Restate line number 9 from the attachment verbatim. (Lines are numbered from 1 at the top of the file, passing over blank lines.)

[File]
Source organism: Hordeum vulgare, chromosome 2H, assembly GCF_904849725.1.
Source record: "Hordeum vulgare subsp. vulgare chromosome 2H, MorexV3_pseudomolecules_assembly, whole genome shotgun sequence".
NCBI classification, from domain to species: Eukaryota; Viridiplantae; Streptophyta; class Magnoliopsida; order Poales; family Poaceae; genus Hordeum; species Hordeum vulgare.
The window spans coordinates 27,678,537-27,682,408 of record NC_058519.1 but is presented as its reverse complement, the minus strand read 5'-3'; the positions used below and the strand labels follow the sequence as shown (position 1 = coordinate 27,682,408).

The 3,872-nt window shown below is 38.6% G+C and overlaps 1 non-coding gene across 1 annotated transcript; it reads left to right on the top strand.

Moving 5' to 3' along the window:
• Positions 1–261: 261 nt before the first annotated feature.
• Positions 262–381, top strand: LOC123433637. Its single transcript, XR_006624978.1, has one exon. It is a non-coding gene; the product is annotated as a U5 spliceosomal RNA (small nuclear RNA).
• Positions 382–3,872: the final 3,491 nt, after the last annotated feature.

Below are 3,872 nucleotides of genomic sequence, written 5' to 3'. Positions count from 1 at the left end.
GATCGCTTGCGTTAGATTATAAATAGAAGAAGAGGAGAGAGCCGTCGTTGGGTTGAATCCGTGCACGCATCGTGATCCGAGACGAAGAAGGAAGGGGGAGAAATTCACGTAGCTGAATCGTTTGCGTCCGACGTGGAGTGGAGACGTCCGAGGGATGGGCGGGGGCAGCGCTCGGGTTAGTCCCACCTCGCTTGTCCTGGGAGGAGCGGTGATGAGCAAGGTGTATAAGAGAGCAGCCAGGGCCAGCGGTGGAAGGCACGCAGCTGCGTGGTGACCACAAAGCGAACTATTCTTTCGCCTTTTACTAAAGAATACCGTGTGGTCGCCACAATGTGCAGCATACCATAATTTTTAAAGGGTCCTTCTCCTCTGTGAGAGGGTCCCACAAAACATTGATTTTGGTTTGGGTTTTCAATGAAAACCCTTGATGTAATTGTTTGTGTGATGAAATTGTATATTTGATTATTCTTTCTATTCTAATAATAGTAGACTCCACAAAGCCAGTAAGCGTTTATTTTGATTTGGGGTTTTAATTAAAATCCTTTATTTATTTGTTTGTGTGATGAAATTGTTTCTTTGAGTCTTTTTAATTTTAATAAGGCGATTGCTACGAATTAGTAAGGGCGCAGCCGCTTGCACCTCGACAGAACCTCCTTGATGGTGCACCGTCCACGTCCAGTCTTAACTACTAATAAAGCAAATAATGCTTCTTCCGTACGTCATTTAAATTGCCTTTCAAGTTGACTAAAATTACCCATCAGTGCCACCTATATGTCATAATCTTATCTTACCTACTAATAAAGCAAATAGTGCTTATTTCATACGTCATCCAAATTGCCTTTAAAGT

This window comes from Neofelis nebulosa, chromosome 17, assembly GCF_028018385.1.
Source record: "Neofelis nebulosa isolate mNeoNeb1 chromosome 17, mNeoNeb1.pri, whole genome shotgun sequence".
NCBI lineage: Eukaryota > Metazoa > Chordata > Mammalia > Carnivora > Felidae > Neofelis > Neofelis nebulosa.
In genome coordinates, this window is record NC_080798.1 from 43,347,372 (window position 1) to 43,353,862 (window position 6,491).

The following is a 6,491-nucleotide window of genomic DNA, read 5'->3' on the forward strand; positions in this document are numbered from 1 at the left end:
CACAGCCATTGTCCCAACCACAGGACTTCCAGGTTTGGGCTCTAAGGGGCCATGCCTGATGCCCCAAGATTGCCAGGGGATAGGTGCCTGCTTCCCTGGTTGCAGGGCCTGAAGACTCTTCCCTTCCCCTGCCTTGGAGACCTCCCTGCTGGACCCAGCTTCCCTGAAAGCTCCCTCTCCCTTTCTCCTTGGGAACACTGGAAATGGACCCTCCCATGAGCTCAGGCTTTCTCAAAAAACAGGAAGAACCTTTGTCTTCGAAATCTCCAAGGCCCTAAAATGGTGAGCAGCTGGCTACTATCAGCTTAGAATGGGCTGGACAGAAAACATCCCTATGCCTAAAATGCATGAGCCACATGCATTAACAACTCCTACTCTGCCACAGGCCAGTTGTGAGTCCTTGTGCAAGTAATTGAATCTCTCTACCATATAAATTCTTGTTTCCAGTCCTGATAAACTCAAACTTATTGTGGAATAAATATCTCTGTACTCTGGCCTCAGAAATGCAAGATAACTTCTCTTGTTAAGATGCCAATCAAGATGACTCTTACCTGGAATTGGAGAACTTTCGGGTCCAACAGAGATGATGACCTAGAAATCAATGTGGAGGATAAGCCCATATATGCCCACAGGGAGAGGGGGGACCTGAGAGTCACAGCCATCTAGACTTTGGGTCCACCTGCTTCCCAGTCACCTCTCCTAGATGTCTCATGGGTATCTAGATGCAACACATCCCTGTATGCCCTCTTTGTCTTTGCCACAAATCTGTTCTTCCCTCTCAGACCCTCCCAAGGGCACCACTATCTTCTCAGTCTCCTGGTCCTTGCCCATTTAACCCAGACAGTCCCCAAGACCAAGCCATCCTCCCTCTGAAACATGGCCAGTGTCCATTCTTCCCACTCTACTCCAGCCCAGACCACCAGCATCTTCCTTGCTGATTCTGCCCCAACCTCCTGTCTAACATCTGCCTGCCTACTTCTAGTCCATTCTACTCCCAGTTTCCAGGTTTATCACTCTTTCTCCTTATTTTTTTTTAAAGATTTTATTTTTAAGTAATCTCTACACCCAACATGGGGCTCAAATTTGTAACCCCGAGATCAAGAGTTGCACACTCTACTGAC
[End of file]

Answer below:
• Positions 382–3,872: the final 3,491 nt, after the last annotated feature.